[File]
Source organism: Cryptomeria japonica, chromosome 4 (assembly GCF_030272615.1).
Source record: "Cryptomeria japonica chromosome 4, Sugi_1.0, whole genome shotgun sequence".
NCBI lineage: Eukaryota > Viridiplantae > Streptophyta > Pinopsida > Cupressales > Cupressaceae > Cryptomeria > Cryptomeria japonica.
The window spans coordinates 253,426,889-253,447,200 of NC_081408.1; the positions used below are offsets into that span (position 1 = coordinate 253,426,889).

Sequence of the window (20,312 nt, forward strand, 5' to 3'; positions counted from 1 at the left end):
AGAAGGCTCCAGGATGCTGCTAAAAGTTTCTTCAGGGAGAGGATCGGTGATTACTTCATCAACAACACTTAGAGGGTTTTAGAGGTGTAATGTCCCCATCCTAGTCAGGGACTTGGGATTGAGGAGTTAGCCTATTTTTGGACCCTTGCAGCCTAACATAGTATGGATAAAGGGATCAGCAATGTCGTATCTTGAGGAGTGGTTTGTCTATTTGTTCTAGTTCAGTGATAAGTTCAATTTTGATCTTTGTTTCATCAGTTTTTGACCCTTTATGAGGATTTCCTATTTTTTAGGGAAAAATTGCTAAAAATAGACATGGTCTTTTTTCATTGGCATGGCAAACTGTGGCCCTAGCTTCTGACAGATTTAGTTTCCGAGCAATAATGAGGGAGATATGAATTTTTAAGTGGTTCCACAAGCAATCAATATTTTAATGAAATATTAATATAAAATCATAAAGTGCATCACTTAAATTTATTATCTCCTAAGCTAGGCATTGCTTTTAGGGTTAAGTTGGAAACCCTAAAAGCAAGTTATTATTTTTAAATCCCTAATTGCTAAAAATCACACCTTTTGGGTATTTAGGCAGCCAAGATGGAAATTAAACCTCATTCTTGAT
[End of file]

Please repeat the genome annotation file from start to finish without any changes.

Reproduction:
Source organism: Cryptomeria japonica, chromosome 4 (assembly GCF_030272615.1).
Source record: "Cryptomeria japonica chromosome 4, Sugi_1.0, whole genome shotgun sequence".
NCBI lineage: Eukaryota > Viridiplantae > Streptophyta > Pinopsida > Cupressales > Cupressaceae > Cryptomeria > Cryptomeria japonica.
The window spans coordinates 253,426,889-253,447,200 of NC_081408.1; the positions used below are offsets into that span (position 1 = coordinate 253,426,889).

Sequence of the window (20,312 nt, forward strand, 5' to 3'; positions counted from 1 at the left end):
AGAAGGCTCCAGGATGCTGCTAAAAGTTTCTTCAGGGAGAGGATCGGTGATTACTTCATCAACAACACTTAGAGGGTTTTAGAGGTGTAATGTCCCCATCCTAGTCAGGGACTTGGGATTGAGGAGTTAGCCTATTTTTGGACCCTTGCAGCCTAACATAGTATGGATAAAGGGATCAGCAATGTCGTATCTTGAGGAGTGGTTTGTCTATTTGTTCTAGTTCAGTGATAAGTTCAATTTTGATCTTTGTTTCATCAGTTTTTGACCCTTTATGAGGATTTCCTATTTTTTAGGGAAAAATTGCTAAAAATAGACATGGTCTTTTTTCATTGGCATGGCAAACTGTGGCCCTAGCTTCTGACAGATTTAGTTTCCGAGCAATAATGAGGGAGATATGAATTTTTAAGTGGTTCCACAAGCAATCAATATTTTAATGAAATATTAATATAAAATCATAAAGTGCATCACTTAAATTTATTATCTCCTAAGCTAGGCATTGCTTTTAGGGTTAAGTTGGAAACCCTAAAAGCAAGTTATTATTTTTAAATCCCTAATTGCTAAAAATCACACCTTTTGGGTATTTAGGCAGCCAAGATGGAAATTAAACCTCATTCTTGAT